The life course perspective has long theorized that adversity in childhood, a sensitive period for mental, physical, and emotional development, can have long-lasting impacts on health and wellbeing. However, research on the long-term impact of childhood adversity has been disproportionally focused on studying a single adversity, or studying cumulative adversity operationalized as the sum of dichotomous (yes/no) indicators reflecting exposure to negative events. Although informative, these approaches mask how specific types of adversities co-occur, and how unique configurations of adversities relate to outcomes of interest. Using nationally representative data from the National Longitudinal Study of Adolescent to Adult Health (Add Health; Wave I-IV), I estimate cumulative adversity using latent class analyses. As opposed to a summative score, these classes reflect both the type and number of adverse events that may co-occur in childhood. I then investigate how these latent classes of adversity predict depressive symptoms from adolescence into early adulthood, clarifying the long-term mental health risks of early life adverse events. Throughout this study, I discuss the methodological benefits and challenges to estimating cumulative adversity using a latent class approach.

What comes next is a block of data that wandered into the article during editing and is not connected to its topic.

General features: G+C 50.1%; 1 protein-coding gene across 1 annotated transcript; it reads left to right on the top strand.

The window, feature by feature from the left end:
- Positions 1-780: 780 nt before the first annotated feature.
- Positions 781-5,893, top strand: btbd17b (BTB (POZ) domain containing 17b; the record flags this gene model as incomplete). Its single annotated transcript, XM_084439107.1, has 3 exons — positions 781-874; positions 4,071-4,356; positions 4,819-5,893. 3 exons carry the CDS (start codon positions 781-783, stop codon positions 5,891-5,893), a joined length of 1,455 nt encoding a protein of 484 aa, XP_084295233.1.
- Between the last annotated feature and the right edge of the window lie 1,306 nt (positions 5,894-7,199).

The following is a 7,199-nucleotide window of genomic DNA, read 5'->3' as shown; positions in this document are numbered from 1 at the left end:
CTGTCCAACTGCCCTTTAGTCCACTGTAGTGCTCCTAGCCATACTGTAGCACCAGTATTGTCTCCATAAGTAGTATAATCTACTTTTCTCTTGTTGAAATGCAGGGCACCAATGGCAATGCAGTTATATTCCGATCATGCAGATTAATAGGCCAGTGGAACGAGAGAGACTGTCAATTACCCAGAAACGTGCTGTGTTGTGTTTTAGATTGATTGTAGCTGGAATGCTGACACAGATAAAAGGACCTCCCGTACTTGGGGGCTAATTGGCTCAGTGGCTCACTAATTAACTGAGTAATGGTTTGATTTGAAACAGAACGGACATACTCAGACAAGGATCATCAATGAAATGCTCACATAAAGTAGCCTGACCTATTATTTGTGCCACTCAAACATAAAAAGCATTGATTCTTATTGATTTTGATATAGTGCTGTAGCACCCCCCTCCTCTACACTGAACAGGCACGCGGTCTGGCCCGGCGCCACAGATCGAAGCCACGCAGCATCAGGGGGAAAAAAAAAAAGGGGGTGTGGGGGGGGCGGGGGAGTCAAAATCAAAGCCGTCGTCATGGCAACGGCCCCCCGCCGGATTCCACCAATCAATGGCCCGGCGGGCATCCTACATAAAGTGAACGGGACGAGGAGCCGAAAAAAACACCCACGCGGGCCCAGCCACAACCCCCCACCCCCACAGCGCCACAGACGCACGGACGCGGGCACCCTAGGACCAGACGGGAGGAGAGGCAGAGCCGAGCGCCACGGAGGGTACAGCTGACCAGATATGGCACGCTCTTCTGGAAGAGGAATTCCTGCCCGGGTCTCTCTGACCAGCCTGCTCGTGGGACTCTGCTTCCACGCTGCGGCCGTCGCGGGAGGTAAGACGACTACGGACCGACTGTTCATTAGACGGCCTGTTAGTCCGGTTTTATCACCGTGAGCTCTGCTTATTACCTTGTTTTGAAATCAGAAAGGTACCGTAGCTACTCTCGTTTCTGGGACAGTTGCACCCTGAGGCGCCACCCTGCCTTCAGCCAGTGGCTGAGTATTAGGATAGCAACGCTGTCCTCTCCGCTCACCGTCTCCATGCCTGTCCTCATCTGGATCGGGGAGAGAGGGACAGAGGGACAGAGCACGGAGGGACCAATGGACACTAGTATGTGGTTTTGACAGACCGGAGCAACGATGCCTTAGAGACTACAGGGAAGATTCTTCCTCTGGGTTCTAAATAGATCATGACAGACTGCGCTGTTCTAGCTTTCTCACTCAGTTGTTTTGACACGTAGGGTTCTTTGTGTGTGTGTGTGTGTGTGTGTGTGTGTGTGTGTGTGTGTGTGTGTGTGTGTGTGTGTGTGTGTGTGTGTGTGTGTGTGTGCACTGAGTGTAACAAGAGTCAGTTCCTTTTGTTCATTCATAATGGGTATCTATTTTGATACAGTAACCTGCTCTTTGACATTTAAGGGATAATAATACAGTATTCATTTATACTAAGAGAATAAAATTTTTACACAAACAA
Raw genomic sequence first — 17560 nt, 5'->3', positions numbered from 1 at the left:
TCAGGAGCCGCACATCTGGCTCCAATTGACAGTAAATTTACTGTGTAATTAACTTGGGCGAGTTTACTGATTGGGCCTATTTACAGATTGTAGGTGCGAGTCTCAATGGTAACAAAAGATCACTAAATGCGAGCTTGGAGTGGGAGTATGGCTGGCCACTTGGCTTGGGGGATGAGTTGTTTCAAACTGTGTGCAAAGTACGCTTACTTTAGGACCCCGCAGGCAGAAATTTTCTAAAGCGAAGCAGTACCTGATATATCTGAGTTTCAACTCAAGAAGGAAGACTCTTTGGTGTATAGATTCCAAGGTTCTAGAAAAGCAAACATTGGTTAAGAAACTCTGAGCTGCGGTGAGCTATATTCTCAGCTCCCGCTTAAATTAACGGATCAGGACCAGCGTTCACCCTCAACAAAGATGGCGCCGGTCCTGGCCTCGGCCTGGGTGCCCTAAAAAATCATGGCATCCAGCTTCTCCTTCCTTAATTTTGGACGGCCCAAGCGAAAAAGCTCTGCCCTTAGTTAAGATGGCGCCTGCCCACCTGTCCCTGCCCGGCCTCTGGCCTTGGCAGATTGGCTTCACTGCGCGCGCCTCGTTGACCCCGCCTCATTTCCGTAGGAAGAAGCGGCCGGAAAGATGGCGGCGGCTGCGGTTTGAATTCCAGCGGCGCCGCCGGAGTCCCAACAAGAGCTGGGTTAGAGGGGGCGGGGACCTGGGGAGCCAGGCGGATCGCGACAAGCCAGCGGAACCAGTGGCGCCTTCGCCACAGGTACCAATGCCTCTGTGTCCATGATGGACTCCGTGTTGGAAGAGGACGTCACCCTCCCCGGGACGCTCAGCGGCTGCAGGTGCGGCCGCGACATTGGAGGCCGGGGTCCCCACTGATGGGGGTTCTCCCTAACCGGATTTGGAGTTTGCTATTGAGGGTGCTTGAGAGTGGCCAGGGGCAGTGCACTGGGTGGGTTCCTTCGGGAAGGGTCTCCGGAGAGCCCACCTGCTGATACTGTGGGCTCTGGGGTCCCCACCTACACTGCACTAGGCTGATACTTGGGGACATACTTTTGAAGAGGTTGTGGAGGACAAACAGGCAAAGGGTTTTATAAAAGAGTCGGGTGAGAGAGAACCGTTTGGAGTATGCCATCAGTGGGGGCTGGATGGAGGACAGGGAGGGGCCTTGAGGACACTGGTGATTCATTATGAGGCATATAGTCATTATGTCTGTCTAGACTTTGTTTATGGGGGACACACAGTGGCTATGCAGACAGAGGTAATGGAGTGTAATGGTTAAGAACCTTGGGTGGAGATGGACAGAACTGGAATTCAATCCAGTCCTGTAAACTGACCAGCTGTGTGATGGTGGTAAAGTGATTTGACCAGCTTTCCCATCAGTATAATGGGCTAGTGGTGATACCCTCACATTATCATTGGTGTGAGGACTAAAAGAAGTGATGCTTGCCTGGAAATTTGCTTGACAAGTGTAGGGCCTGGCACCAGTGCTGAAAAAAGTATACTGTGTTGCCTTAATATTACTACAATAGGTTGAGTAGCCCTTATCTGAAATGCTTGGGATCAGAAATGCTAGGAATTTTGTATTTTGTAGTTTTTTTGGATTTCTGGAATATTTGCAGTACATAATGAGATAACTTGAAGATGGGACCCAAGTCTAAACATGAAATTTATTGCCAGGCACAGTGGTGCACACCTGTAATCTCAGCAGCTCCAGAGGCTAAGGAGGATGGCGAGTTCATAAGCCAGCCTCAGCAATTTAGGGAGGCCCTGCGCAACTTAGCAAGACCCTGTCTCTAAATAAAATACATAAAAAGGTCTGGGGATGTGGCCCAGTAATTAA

Gross Hall, Room 270